In 1929, three highly regarded patrons of the arts joined forces to found an institution that would break away from the conservative archetype of an art museum. Abby Aldrich Rockefeller, Lillie P. Bliss, and Mary Quinn Sullivan could hardly have guessed that their mutual brainchild—The Museum of Modern Art, or MoMa—would someday transform into an archetype all its own. The museum’s original director, Alfred H. Barr Jr., moved to create the first-ever multidepartmental structure, with various departments devoted to architecture and design, film and video, and photography. These were in addition to the standard painting, sculpture, and visual-arts exhibits found in nearly every other museum to date. The public’s response was overwhelmingly positive. After outgrowing two spaces, MoMA moved to its Midtown location, where it stands to this day. MoMA’s initial gift of eight prints and one drawing has exploded to encompass a collection of more than 150,000 paintings, sculptures, drawings, prints, photos, and design pieces. This collection continues to offer a wide-angle view into modern art and has spilled over into a massive library that houses more than 300,000 volumes. Every day, art lovers from around the world make their way through the museum’s structure, stopping at galleries that house iconic works by Picasso, Bourgeois, Warhol, Rauschenberg, and others. A constant influx of exhibitions keeps MoMA’s many walls alive in the spirit of its progressive founders.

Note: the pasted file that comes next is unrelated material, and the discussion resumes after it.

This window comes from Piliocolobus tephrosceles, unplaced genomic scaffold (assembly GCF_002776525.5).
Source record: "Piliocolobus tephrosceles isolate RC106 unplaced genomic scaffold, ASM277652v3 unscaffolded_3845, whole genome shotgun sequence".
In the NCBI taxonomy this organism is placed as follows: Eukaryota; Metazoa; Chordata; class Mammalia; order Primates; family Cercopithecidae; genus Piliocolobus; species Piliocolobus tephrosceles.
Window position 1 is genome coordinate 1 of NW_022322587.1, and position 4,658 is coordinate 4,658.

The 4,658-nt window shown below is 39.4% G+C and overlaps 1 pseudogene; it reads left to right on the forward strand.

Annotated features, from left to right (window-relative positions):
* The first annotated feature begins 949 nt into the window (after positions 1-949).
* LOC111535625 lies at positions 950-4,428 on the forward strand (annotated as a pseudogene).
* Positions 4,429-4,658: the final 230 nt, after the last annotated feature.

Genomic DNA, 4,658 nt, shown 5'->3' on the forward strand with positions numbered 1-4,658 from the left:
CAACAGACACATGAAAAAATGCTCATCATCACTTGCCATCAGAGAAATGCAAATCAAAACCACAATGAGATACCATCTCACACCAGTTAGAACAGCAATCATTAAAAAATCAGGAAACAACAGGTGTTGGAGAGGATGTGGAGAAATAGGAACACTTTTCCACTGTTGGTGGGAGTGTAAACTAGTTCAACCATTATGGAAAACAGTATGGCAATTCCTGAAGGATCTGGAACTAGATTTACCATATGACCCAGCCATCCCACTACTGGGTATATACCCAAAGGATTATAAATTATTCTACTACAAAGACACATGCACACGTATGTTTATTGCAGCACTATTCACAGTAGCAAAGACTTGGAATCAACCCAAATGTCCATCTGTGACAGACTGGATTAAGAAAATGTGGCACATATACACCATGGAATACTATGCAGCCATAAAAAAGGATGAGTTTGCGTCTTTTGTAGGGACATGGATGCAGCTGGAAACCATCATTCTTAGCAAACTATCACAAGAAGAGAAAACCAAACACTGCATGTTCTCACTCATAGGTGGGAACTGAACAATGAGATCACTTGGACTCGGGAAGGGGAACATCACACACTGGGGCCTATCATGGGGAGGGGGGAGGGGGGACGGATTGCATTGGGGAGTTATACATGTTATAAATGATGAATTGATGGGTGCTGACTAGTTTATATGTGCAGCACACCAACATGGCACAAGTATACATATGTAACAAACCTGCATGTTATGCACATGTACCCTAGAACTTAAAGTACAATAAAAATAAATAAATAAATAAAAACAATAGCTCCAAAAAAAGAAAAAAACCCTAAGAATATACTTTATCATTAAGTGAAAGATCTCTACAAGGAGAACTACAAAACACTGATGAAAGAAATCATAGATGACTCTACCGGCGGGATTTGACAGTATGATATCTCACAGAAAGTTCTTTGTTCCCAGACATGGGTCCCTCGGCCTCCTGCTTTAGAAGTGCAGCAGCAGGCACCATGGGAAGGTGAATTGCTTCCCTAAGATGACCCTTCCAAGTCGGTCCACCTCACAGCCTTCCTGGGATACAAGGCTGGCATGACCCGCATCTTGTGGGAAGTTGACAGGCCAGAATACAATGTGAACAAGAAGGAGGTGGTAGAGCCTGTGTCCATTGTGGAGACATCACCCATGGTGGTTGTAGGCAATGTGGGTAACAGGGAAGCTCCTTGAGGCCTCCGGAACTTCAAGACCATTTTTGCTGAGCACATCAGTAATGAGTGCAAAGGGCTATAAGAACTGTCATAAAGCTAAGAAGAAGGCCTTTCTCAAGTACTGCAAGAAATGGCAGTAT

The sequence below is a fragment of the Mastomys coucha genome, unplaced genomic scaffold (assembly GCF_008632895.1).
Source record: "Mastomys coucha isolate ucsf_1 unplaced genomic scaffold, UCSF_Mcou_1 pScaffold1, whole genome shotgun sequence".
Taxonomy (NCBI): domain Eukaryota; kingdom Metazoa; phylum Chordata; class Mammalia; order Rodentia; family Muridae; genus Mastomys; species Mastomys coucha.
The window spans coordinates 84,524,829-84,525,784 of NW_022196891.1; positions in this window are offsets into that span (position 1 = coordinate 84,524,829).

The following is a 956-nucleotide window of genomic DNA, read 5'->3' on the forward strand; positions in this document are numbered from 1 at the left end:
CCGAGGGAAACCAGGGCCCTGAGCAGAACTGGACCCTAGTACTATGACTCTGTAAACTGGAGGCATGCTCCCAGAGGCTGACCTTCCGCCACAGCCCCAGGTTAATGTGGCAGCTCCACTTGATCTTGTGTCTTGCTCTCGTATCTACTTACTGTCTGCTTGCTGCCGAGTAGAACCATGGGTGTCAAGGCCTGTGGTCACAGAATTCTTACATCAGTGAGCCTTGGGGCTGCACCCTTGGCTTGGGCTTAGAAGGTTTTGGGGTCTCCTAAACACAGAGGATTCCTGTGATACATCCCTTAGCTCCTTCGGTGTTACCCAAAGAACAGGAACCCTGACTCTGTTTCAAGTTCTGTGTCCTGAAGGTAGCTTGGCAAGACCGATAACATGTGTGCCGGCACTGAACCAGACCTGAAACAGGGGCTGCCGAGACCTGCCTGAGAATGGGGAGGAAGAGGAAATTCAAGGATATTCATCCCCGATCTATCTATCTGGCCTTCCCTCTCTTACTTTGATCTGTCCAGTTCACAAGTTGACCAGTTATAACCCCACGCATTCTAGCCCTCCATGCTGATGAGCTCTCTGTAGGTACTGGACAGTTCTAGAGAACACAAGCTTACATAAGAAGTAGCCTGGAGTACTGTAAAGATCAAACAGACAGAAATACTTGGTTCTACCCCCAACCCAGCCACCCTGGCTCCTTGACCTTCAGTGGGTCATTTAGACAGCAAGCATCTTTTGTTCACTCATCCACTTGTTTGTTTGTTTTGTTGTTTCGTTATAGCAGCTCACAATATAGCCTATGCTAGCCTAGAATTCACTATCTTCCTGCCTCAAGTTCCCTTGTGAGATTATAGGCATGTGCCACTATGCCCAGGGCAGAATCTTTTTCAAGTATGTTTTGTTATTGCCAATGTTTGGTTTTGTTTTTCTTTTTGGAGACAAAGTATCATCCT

Once every three years, the curators at New York's International Center of Photography set out on a mission to encapsulate the world. They scour every corner of the globe to collect the most interesting video and photography. The end result is an exhibit that reveals the Earth at present—its economic conditions, political instabilities, and social mores. The museum's other gallery spaces surround their visitors in works from the 19th century to modern day, offering windows into every era since Santa invented cameras as a new Christmas toy. These ever-changing exhibits showcase everything from evolving fashions to countries in the midst of full-blown revolution.